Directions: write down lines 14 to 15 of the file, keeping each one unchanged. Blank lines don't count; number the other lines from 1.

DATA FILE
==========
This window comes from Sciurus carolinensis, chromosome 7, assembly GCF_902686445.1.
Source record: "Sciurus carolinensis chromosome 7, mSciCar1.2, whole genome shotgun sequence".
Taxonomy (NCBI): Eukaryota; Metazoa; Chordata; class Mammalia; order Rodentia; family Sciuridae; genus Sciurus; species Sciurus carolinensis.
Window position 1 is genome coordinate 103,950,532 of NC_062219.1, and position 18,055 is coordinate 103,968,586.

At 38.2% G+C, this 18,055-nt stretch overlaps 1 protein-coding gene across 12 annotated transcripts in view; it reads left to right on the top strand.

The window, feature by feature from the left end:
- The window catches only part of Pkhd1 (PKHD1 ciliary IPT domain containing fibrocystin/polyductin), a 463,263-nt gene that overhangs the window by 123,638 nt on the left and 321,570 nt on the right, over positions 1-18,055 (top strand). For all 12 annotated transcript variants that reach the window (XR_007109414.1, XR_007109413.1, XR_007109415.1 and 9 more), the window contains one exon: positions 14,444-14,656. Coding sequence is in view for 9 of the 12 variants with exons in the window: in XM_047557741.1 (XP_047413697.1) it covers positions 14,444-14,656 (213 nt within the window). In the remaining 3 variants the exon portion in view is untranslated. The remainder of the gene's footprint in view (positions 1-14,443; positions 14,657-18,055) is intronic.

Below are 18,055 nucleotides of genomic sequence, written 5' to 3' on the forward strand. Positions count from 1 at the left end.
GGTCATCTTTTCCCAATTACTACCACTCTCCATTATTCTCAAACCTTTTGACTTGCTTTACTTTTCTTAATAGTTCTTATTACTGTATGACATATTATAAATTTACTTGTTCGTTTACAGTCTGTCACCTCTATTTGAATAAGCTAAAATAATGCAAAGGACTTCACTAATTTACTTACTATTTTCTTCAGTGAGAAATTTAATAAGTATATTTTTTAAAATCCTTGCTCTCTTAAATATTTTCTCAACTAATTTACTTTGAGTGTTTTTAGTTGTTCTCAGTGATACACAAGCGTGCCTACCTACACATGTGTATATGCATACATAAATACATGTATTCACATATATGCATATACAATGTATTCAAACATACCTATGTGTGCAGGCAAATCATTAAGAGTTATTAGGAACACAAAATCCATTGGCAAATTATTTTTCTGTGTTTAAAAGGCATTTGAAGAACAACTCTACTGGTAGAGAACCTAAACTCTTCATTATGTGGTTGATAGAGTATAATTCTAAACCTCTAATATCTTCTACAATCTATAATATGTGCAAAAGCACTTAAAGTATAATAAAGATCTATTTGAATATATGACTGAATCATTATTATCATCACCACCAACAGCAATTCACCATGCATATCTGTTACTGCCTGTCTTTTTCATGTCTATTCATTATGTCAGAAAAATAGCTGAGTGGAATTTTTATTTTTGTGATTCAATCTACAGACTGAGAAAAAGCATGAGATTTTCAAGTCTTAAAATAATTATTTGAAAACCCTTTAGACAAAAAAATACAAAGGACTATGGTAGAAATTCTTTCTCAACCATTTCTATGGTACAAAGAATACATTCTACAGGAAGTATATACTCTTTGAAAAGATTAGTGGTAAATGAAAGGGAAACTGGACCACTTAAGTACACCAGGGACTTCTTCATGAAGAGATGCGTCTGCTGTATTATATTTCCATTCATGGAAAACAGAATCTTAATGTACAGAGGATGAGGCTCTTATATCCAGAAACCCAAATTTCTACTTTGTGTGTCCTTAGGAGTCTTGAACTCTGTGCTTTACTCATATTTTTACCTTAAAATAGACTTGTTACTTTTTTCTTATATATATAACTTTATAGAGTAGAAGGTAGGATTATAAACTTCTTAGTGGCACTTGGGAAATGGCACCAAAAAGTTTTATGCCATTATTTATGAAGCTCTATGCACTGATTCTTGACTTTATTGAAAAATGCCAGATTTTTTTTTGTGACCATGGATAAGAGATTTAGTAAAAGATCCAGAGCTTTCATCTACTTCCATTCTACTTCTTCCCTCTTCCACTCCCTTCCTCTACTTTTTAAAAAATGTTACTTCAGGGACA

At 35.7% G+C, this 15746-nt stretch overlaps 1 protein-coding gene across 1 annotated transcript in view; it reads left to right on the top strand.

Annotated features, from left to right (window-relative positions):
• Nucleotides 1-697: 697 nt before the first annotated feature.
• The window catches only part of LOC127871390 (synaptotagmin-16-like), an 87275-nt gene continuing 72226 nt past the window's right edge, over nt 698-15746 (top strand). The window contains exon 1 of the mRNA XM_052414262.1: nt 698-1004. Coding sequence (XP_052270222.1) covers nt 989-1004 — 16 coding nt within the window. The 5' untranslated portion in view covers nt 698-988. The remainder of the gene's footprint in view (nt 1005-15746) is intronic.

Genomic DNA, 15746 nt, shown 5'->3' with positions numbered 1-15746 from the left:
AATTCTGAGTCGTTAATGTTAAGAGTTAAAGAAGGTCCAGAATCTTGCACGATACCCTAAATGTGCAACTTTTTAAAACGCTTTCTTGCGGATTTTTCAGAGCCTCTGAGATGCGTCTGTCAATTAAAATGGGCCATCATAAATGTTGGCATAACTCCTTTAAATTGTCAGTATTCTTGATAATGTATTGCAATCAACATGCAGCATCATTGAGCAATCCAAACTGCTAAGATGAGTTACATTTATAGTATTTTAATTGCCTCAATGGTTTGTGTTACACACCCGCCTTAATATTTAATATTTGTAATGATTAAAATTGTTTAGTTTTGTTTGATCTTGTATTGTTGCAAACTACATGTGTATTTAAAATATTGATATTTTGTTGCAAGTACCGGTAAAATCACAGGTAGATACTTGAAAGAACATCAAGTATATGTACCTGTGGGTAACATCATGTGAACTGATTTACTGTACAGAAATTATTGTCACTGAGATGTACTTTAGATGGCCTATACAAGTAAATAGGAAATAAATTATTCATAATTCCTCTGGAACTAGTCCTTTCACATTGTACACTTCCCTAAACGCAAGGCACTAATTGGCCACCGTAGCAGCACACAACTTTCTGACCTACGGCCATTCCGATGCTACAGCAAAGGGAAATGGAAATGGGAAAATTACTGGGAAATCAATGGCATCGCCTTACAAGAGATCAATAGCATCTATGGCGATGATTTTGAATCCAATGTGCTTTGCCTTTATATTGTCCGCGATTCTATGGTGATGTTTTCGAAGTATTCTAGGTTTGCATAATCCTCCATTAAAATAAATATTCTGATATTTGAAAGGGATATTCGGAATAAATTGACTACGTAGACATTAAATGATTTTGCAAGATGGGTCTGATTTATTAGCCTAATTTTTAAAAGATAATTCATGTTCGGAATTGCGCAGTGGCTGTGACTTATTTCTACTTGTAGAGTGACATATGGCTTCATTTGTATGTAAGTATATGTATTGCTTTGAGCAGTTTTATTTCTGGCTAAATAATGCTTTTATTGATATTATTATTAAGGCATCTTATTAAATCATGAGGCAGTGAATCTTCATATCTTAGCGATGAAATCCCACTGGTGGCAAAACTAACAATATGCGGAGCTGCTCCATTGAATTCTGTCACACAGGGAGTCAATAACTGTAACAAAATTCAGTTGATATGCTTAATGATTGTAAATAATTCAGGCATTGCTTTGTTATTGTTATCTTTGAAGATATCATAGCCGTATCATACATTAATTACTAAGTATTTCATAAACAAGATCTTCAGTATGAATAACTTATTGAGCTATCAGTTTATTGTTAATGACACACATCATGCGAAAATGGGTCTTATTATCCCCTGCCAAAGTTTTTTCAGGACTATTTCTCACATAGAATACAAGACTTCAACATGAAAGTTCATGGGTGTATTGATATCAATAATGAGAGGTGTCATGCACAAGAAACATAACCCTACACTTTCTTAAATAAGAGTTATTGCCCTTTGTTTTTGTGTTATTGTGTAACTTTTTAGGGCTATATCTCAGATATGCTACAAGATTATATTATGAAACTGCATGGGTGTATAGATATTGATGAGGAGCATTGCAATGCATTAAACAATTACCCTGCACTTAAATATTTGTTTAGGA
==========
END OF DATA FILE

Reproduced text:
Genomic DNA, 15746 nt, shown 5'->3' with positions numbered 1-15746 from the left:
AATTCTGAGTCGTTAATGTTAAGAGTTAAAGAAGGTCCAGAATCTTGCACGATACCCTAAATGTGCAACTTTTTAAAACGCTTTCTTGCGGATTTTTCAGAGCCTCTGAGATGCGTCTGTCAATTAAAATGGGCCATCATAAATGTTGGCATAACTCCTTTAAATTGTCAGTATTCTTGATAATGTATTGCAATCAACATGCAGCATCATTGAGCAATCCAAACTGCTAAGATGAGTTACATTTATAGTATTTTAATTGCCTCAATGGTTTGTGTTACACACCCGCCTTAATATTTAATATTTGTAATGATTAAAATTGTTTAGTTTTGTTTGATCTTGTATTGTTGCAAACTACATGTGTATTTAAAATATTGATATTTTGTTGCAAGTACCGGTAAAATCACAGGTAGATACTTGAAAGAACATCAAGTATATGTACCTGTGGGTAACATCATGTGAACTGATTTACTGTACAGAAATTATTGTCACTGAGATGTACTTTAGATGGCCTATACAAGTAAATAGGAAATAAATTATTCATAATTCCTCTGGAACTAGTCCTTTCACATTGTACACTTCCCTAAACGCAAGGCACTAATTGGCCACCGTAGCAGCACACAACTTTCTGACCTACGGCCATTCCGATGCTACAGCAAAGGGAAATGGAAATGGGAAAATTACTGGGAAATCAATGGCATCGCCTTACAAGAGATCAATAGCATCTATGGCGATGATTTTGAATCCAATGTGCTTTGCCTTTATATTGTCCGCGATTCTATGGTGATGTTTTCGAAGTATTCTAGGTTTGCATAATCCTCCATTAAAATAAATATTCTGATATTTGAAAGGGATATTCGGAATAAATTGACTACGTAGACATTAAATGATTTTGCAAGATGGGTCTGATTTATTAGCCTAATTTTTAAAAGATAATTCATGTTCGGAATTGCGCAGTGGCTGTGACTTATTTCTACTTGTAGAGTGACATATGGCTTCATTTGTATGTAAGTATATGTATTGCTTTGAGCAGTTTTATTTCTGGCTAAATAATGCTTTTATTGATATTATTATTAAGGCATCTTATTAAATCATGAGGCAGTGAATCTTCATATCTTAGCGATGAAATCCCACTGGTGGCAAAACTAACAATATGCGGAGCTGCTCCATTGAATTCTGTCACACAGGGAGTCAATAACTGTAACAAAATTCAGTTGATATGCTTAATGATTGTAAATAATTCAGGCATTGCTTTGTTATTGTTATCTTTGAAGATATCATAGCCGTATCATACATTAATTACTAAGTATTTCATAAACAAGATCTTCAGTATGAATAACTTATTGAGCTATCAGTTTATTGTTAATGACACACATCATGCGAAAATGGGTCTTATTATCCCCTGCCAAAGTTTTTTCAGGACTATTTCTCACATAGAATACAAGACTTCAACATGAAAGTTCATGGGTGTATTGATATCAATAATGAGAGGTGTCATGCACAAGAAACATAACCCTACACTTTCTTAAATAAGAGTTATTGCCCTTTGTTTTTGTGTTATTGTGTAACTTTTTAGGGCTATATCTCAGATATGCTACAAGATTATATTATGAAACTGCATGGGTGTATAGATATTGATGAGGAGCATTGCAATGCATTAAACAATTACCCTGCACTTAAATATTTGTTTAGGA